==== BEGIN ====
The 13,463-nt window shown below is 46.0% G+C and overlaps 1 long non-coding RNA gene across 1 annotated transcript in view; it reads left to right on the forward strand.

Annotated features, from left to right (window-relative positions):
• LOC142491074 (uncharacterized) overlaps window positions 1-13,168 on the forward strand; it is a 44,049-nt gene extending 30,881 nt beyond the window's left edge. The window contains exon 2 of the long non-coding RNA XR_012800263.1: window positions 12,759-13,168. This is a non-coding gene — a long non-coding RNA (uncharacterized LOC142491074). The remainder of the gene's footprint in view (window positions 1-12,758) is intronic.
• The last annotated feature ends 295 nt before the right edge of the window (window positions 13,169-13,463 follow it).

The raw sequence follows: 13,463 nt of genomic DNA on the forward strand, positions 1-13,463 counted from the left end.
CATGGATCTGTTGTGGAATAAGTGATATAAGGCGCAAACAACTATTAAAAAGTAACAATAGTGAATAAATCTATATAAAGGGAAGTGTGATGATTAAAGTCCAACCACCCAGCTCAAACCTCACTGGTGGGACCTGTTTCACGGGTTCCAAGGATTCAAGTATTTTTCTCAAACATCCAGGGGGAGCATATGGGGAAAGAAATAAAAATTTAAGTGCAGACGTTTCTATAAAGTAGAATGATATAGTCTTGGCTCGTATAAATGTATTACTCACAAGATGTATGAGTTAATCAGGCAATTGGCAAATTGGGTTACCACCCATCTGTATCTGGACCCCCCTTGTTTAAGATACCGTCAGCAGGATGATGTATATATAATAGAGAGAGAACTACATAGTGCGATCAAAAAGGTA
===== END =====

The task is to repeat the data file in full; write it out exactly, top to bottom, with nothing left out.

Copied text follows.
The 13,463-nt window shown below is 46.0% G+C and overlaps 1 long non-coding RNA gene across 1 annotated transcript in view; it reads left to right on the forward strand.

Annotated features, from left to right (window-relative positions):
• LOC142491074 (uncharacterized) overlaps window positions 1-13,168 on the forward strand; it is a 44,049-nt gene extending 30,881 nt beyond the window's left edge. The window contains exon 2 of the long non-coding RNA XR_012800263.1: window positions 12,759-13,168. This is a non-coding gene — a long non-coding RNA (uncharacterized LOC142491074). The remainder of the gene's footprint in view (window positions 1-12,758) is intronic.
• The last annotated feature ends 295 nt before the right edge of the window (window positions 13,169-13,463 follow it).

The raw sequence follows: 13,463 nt of genomic DNA on the forward strand, positions 1-13,463 counted from the left end.
CATGGATCTGTTGTGGAATAAGTGATATAAGGCGCAAACAACTATTAAAAAGTAACAATAGTGAATAAATCTATATAAAGGGAAGTGTGATGATTAAAGTCCAACCACCCAGCTCAAACCTCACTGGTGGGACCTGTTTCACGGGTTCCAAGGATTCAAGTATTTTTCTCAAACATCCAGGGGGAGCATATGGGGAAAGAAATAAAAATTTAAGTGCAGACGTTTCTATAAAGTAGAATGATATAGTCTTGGCTCGTATAAATGTATTACTCACAAGATGTATGAGTTAATCAGGCAATTGGCAAATTGGGTTACCACCCATCTGTATCTGGACCCCCCTTGTTTAAGATACCGTCAGCAGGATGATGTATATATAATAGAGAGAGAACTACATAGTGCGATCAAAAAGGTA